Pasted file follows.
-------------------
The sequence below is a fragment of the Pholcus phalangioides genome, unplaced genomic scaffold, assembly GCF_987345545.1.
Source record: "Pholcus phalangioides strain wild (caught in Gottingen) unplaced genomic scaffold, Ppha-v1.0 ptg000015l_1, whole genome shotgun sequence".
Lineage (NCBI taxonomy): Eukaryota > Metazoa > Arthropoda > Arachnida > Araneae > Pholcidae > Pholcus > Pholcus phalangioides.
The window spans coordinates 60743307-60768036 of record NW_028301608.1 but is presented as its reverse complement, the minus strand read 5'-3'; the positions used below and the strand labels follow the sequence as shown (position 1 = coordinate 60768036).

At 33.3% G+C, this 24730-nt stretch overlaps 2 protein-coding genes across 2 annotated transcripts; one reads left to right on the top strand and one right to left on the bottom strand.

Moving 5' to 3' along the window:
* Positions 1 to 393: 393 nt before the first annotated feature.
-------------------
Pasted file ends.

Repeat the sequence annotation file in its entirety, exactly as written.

The sequence below is a fragment of the Pholcus phalangioides genome, unplaced genomic scaffold, assembly GCF_987345545.1.
Source record: "Pholcus phalangioides strain wild (caught in Gottingen) unplaced genomic scaffold, Ppha-v1.0 ptg000015l_1, whole genome shotgun sequence".
Lineage (NCBI taxonomy): Eukaryota > Metazoa > Arthropoda > Arachnida > Araneae > Pholcidae > Pholcus > Pholcus phalangioides.
The window spans coordinates 60743307-60768036 of record NW_028301608.1 but is presented as its reverse complement, the minus strand read 5'-3'; the positions used below and the strand labels follow the sequence as shown (position 1 = coordinate 60768036).

At 33.3% G+C, this 24730-nt stretch overlaps 2 protein-coding genes across 2 annotated transcripts; one reads left to right on the top strand and one right to left on the bottom strand.

Moving 5' to 3' along the window:
* Positions 1 to 393: 393 nt before the first annotated feature.